diverman asks: "It is very common for web applications (be them Java, Perl, PHP, .NET, or shell script) to need knowledge about credentials to access another resource. Perhaps it's a relational database login, an FTP account for transferring files, or maybe a authentication credentials to another web service. Whatever it is, most developers have likely had to write a program that needs to keep a password for later use. The big issue now is: where do you put them?""Having passwords sitting around in clear-text isn't the wisest of ideas, and is against most security 'best practice' guidelines. Some apps and servers have chosen to base64 encode it (I believe WebSphere does this), and that's about as safe as clear-text. What I've been trying to find is a mechanism that behaves like how Apache loads properly signed SSL certs, that require a password when starting up the web server. The password could be used to decrypt a key-store for various application/resource credentials, and then make them available. Exact implementation isn't the question, as much as ANYTHING that does this at all. Are there any Apache modules that can place authentication information in ENV variables for executed apps, after decrypting them on server startup? Are there ways to have Java containers do something similar? It seems like this is something that is a very common problem, but not a very common question, with an even less common solution."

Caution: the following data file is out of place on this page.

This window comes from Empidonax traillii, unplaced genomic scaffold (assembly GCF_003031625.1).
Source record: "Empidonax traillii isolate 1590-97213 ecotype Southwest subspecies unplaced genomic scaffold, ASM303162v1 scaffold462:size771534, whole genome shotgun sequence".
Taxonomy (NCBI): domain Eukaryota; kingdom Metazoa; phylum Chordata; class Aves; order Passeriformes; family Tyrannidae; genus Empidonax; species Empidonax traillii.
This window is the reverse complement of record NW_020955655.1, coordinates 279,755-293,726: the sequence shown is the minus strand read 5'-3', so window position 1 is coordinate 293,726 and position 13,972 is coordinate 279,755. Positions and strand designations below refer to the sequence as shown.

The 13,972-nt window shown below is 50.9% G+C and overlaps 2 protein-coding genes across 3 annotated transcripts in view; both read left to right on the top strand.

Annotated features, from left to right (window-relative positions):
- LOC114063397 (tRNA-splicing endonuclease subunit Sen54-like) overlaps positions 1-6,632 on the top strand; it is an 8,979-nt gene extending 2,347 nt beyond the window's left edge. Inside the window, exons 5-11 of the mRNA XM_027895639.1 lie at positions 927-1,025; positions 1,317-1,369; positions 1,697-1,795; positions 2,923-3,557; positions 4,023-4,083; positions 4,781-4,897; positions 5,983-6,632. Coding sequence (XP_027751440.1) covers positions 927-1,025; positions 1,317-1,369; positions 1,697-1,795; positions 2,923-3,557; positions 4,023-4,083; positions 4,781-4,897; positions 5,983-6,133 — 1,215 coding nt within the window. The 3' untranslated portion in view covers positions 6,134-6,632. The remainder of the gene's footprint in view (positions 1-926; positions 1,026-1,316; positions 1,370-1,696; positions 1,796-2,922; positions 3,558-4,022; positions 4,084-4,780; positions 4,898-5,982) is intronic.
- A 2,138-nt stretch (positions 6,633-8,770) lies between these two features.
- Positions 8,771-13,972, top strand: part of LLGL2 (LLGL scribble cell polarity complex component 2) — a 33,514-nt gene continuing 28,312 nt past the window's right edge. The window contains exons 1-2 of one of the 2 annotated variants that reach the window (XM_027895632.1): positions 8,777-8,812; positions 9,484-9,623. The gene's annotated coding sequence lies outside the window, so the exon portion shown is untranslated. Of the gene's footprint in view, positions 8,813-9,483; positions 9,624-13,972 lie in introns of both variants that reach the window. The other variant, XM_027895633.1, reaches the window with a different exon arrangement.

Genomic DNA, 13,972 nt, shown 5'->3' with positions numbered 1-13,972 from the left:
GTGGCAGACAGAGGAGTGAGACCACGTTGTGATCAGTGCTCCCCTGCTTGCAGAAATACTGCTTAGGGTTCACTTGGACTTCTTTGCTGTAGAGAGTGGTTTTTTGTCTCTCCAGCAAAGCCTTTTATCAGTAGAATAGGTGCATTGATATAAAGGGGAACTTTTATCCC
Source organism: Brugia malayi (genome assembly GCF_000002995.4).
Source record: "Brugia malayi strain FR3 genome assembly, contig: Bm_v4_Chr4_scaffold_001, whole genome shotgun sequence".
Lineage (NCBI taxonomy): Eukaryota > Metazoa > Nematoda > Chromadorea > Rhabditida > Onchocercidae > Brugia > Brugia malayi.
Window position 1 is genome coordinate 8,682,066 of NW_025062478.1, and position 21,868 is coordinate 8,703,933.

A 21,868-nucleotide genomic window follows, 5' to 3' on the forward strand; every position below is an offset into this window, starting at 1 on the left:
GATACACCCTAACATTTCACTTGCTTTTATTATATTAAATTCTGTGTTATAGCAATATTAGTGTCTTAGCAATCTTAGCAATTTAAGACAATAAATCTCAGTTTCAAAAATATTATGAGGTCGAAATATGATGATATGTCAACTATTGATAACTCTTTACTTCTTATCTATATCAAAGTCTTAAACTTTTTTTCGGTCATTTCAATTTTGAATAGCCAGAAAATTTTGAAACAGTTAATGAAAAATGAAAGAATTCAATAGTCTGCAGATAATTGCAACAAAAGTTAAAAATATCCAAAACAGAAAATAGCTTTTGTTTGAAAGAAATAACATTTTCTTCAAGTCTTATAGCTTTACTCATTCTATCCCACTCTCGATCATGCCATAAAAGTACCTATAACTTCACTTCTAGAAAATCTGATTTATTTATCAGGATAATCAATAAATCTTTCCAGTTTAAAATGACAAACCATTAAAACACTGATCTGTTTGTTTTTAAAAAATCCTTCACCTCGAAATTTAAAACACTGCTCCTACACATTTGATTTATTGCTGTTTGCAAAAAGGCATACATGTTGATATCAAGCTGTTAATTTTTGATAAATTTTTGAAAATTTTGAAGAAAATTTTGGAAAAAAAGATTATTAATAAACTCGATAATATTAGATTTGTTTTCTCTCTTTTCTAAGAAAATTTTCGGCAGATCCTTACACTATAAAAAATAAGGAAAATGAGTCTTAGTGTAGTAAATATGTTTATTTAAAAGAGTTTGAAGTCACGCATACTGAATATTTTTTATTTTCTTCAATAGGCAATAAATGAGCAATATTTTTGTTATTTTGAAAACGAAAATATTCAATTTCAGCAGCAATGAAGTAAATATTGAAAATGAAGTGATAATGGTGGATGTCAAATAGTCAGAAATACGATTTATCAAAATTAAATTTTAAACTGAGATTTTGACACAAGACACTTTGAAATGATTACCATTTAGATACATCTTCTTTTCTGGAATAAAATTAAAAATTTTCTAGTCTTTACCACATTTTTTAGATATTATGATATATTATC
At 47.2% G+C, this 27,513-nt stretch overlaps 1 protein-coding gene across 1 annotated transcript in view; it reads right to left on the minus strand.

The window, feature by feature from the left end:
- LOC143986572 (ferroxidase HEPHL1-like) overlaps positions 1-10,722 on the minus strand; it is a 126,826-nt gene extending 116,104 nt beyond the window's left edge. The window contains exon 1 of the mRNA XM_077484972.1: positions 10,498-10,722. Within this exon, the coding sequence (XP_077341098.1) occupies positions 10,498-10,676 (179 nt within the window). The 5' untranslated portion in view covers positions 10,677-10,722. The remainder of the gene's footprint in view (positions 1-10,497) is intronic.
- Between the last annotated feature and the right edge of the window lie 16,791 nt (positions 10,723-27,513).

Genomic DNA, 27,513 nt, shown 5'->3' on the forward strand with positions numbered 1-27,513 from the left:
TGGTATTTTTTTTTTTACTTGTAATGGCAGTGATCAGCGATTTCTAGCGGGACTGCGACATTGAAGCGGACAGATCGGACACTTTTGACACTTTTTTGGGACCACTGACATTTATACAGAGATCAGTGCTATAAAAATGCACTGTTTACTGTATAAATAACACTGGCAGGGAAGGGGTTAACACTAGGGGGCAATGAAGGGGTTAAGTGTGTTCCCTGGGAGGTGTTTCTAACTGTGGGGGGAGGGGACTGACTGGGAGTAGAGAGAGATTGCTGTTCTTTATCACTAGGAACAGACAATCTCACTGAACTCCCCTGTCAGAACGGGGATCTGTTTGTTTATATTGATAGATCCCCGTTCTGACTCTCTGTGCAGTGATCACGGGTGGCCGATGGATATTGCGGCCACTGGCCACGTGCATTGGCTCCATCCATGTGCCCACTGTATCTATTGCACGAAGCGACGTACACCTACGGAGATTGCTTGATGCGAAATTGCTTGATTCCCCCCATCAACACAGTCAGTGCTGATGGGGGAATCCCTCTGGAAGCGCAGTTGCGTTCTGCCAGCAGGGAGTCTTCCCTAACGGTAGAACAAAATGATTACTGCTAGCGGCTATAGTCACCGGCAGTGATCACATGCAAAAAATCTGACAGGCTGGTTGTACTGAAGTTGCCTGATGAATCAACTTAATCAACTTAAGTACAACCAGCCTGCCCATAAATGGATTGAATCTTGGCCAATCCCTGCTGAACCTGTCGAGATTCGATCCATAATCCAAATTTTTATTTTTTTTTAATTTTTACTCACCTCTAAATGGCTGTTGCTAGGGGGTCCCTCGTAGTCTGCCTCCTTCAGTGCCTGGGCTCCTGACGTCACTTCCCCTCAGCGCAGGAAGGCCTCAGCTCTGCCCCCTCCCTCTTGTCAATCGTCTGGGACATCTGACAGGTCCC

#NetNeutrality is STILL in danger - Click here to help. DEAL: For $25 - Add A Second Phone Number To Your Smartphone for life! Use promo code SLASHDOT25. Check out the new SourceForge HTML5 Internet speed test. ×